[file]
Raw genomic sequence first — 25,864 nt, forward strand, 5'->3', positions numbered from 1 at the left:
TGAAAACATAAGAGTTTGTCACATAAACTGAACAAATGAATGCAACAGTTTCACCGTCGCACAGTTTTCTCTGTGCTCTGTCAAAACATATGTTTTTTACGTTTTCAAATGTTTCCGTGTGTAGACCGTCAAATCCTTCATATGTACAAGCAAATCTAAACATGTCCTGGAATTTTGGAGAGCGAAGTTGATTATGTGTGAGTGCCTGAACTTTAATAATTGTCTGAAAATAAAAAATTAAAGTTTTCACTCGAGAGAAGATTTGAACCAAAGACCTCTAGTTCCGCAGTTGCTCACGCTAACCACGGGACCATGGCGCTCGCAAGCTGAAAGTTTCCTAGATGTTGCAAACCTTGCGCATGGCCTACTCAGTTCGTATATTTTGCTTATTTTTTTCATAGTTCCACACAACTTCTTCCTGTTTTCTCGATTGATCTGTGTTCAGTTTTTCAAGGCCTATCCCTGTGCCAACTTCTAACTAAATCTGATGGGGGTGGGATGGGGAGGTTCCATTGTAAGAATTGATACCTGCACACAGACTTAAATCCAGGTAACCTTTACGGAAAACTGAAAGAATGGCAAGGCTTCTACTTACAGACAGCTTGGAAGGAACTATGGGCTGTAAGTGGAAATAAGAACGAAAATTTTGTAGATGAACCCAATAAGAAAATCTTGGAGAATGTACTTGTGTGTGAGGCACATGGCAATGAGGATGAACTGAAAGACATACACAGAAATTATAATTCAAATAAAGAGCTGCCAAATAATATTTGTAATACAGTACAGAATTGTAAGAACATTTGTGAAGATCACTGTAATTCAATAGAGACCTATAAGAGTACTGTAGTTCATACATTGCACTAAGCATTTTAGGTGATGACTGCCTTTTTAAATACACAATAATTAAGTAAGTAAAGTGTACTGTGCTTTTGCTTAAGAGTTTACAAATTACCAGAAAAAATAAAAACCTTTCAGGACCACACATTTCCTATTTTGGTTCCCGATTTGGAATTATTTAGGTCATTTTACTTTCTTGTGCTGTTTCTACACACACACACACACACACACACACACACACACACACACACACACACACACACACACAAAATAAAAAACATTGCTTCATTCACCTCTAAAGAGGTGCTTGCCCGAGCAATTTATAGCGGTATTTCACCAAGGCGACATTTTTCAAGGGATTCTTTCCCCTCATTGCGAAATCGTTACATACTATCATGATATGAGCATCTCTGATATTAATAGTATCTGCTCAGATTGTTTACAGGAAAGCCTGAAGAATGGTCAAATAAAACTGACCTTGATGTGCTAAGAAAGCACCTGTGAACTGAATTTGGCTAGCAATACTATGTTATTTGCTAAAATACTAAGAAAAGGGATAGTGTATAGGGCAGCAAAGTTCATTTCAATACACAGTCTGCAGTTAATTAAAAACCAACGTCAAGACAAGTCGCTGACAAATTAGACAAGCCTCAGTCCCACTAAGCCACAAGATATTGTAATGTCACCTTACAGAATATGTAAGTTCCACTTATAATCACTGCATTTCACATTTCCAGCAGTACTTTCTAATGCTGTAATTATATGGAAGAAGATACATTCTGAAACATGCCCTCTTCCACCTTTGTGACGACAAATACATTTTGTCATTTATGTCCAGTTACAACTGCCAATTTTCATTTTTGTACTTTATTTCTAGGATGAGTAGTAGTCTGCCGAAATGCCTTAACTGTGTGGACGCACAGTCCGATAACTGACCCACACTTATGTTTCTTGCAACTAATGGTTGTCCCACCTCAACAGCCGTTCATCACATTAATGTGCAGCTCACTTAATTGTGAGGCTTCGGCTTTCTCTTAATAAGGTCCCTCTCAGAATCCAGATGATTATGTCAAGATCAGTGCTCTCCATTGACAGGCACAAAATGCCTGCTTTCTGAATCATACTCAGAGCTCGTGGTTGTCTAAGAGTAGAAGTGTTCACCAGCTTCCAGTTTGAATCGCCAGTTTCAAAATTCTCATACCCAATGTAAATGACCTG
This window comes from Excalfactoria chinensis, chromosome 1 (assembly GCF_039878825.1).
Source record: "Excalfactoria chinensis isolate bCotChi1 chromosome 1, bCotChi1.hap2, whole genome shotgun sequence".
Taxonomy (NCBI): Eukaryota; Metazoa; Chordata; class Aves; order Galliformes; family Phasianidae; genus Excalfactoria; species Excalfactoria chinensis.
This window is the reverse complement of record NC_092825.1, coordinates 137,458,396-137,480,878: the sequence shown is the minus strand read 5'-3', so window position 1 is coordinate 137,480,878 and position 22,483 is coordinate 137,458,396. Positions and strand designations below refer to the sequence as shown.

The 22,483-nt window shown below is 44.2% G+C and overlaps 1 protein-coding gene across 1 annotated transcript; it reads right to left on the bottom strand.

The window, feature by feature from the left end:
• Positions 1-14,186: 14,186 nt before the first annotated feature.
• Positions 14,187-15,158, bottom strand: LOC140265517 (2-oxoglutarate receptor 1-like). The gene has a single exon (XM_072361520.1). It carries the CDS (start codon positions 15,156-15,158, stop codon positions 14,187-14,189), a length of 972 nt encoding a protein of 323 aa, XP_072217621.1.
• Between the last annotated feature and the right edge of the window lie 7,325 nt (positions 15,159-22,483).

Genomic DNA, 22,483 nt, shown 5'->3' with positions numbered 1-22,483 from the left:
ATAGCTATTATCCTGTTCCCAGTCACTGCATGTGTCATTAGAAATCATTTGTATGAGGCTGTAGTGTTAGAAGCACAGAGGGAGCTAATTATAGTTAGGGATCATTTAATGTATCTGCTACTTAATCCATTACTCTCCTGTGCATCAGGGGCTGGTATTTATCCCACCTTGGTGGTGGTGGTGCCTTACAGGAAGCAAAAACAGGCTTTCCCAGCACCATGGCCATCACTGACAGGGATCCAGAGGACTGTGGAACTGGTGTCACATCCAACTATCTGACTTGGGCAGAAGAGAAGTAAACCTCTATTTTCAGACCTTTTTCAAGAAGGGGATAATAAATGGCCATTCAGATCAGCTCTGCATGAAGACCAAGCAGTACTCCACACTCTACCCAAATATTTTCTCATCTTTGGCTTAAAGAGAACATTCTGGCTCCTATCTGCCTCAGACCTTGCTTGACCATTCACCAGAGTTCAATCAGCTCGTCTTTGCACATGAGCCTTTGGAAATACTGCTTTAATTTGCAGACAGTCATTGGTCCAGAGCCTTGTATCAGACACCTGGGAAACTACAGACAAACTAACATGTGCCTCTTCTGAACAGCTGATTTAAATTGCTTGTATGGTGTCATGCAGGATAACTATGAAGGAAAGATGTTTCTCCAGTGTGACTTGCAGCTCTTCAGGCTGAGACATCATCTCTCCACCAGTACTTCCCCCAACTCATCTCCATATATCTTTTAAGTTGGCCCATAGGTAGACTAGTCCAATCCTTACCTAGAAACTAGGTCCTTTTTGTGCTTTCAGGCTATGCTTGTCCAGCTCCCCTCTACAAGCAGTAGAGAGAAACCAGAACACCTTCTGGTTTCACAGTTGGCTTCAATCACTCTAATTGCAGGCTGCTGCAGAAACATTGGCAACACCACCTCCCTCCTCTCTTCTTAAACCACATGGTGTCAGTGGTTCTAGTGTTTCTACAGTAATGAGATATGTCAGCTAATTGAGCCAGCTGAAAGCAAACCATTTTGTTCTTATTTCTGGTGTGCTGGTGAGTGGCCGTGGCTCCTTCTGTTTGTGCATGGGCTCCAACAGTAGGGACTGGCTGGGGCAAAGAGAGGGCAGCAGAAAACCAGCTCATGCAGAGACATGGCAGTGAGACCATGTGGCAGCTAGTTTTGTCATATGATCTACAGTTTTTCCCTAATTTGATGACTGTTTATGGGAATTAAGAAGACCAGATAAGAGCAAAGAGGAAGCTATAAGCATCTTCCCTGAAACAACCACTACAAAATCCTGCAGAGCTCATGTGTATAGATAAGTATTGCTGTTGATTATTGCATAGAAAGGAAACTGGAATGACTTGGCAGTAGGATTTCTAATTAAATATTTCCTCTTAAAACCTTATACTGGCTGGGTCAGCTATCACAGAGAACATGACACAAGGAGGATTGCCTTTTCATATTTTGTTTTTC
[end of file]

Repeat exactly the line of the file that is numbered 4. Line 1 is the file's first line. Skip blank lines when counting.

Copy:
Source record: "Excalfactoria chinensis isolate bCotChi1 chromosome 1, bCotChi1.hap2, whole genome shotgun sequence".